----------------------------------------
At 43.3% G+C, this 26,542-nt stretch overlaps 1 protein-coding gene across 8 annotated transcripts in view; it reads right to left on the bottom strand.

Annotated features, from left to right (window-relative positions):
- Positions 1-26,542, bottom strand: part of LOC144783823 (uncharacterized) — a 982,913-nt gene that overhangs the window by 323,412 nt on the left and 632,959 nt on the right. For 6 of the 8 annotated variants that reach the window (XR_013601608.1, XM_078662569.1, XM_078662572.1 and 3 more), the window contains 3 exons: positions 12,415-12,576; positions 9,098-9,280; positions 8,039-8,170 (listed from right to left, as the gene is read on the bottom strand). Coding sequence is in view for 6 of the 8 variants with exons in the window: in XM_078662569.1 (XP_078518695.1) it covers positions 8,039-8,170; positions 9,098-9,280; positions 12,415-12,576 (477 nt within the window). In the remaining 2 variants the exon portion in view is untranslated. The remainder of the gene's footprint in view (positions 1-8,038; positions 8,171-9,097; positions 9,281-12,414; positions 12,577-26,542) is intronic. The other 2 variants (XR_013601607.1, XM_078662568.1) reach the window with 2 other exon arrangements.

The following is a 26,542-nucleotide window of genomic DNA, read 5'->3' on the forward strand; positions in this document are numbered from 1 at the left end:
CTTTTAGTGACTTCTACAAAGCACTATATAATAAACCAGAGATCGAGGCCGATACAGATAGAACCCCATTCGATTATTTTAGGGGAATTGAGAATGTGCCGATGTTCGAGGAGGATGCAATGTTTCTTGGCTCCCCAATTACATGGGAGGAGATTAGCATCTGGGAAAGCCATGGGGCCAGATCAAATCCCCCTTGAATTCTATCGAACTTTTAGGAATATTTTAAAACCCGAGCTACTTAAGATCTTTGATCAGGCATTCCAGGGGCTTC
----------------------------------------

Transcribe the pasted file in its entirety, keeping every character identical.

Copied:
At 43.3% G+C, this 26,542-nt stretch overlaps 1 protein-coding gene across 8 annotated transcripts in view; it reads right to left on the bottom strand.

Annotated features, from left to right (window-relative positions):
- Positions 1-26,542, bottom strand: part of LOC144783823 (uncharacterized) — a 982,913-nt gene that overhangs the window by 323,412 nt on the left and 632,959 nt on the right. For 6 of the 8 annotated variants that reach the window (XR_013601608.1, XM_078662569.1, XM_078662572.1 and 3 more), the window contains 3 exons: positions 12,415-12,576; positions 9,098-9,280; positions 8,039-8,170 (listed from right to left, as the gene is read on the bottom strand). Coding sequence is in view for 6 of the 8 variants with exons in the window: in XM_078662569.1 (XP_078518695.1) it covers positions 8,039-8,170; positions 9,098-9,280; positions 12,415-12,576 (477 nt within the window). In the remaining 2 variants the exon portion in view is untranslated. The remainder of the gene's footprint in view (positions 1-8,038; positions 8,171-9,097; positions 9,281-12,414; positions 12,577-26,542) is intronic. The other 2 variants (XR_013601607.1, XM_078662568.1) reach the window with 2 other exon arrangements.

The following is a 26,542-nucleotide window of genomic DNA, read 5'->3' on the forward strand; positions in this document are numbered from 1 at the left end:
CTTTTAGTGACTTCTACAAAGCACTATATAATAAACCAGAGATCGAGGCCGATACAGATAGAACCCCATTCGATTATTTTAGGGGAATTGAGAATGTGCCGATGTTCGAGGAGGATGCAATGTTTCTTGGCTCCCCAATTACATGGGAGGAGATTAGCATCTGGGAAAGCCATGGGGCCAGATCAAATCCCCCTTGAATTCTATCGAACTTTTAGGAATATTTTAAAACCCGAGCTACTTAAGATCTTTGATCAGGCATTCCAGGGGCTTC